The robot, named Incubot 2, will be able to vaccinate fish at sizes below 20 grams, as opposed to the common weight of between 30 and 120g, allowing producers of a wide range of species to increase productivity by transferring their fish from hatcheries far sooner.
The machine is being developed in partnership between Agri-EPI Centre and the world’s largest manual fish vaccination company, Aqualife, which has secured £250,000 funding from the CEFAS Seafood Innovation Fund.
Incubot 2 will be a mobile platform, allowing Aqualife to offer automated vaccination to smaller fish farms which cannot afford to invest in large scale immobile systems.
The robot will also help to improve fish quality using artificial intelligence and deep learning algorithms to increase vaccination accuracy and improve fish grading.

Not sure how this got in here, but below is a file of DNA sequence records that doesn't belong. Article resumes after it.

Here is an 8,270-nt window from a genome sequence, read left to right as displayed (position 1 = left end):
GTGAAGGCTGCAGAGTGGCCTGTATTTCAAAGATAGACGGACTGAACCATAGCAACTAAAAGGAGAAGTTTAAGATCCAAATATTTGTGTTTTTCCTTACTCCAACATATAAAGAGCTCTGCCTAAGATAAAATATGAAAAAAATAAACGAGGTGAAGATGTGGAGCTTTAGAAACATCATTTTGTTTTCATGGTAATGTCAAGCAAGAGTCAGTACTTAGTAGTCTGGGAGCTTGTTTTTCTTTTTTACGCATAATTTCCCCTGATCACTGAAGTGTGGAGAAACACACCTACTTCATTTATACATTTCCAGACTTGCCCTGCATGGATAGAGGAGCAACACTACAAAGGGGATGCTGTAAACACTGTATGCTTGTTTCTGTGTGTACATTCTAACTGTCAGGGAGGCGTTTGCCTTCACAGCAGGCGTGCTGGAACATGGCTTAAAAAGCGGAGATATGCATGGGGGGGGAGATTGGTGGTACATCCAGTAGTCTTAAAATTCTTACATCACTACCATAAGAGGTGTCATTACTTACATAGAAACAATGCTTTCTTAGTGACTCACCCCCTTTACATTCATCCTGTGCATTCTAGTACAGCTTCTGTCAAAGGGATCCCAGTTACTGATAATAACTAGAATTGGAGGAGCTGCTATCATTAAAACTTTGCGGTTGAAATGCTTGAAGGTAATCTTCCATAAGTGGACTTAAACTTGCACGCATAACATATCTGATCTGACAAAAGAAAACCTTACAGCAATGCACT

Aqualife chief executive, Gordon Jeffrey, said: “The aquaculture industry in Scotland aims to double its economic contribution from an estimated £1.8 billion in 2016 to £3.6 billion by 2030. To achieve this, it must develop solutions to reduce fish losses, most of which result from disease.
“Health and welfare issues have also attracted public attention. Aqualife wishes to play a key role in transforming the industry by embedding engineering excellence within our company to offer a range of truly innovative products and services. This grant ensures we will be able to do that.
“Agri-EPI Centre has played a key role in us winning this grant. From initially pointing us in the direction of the competition to hands on helping us to prepare the application, Phil [Cassidy Agri-EPI project manager] and the centre have been crucial. “
Cassidy added: “Agri-EPI aims to stimulate collaboration and innovation to support sustainable food production and this project is a fine example of this. We look forward to managing the project to develop Inocubot 2.”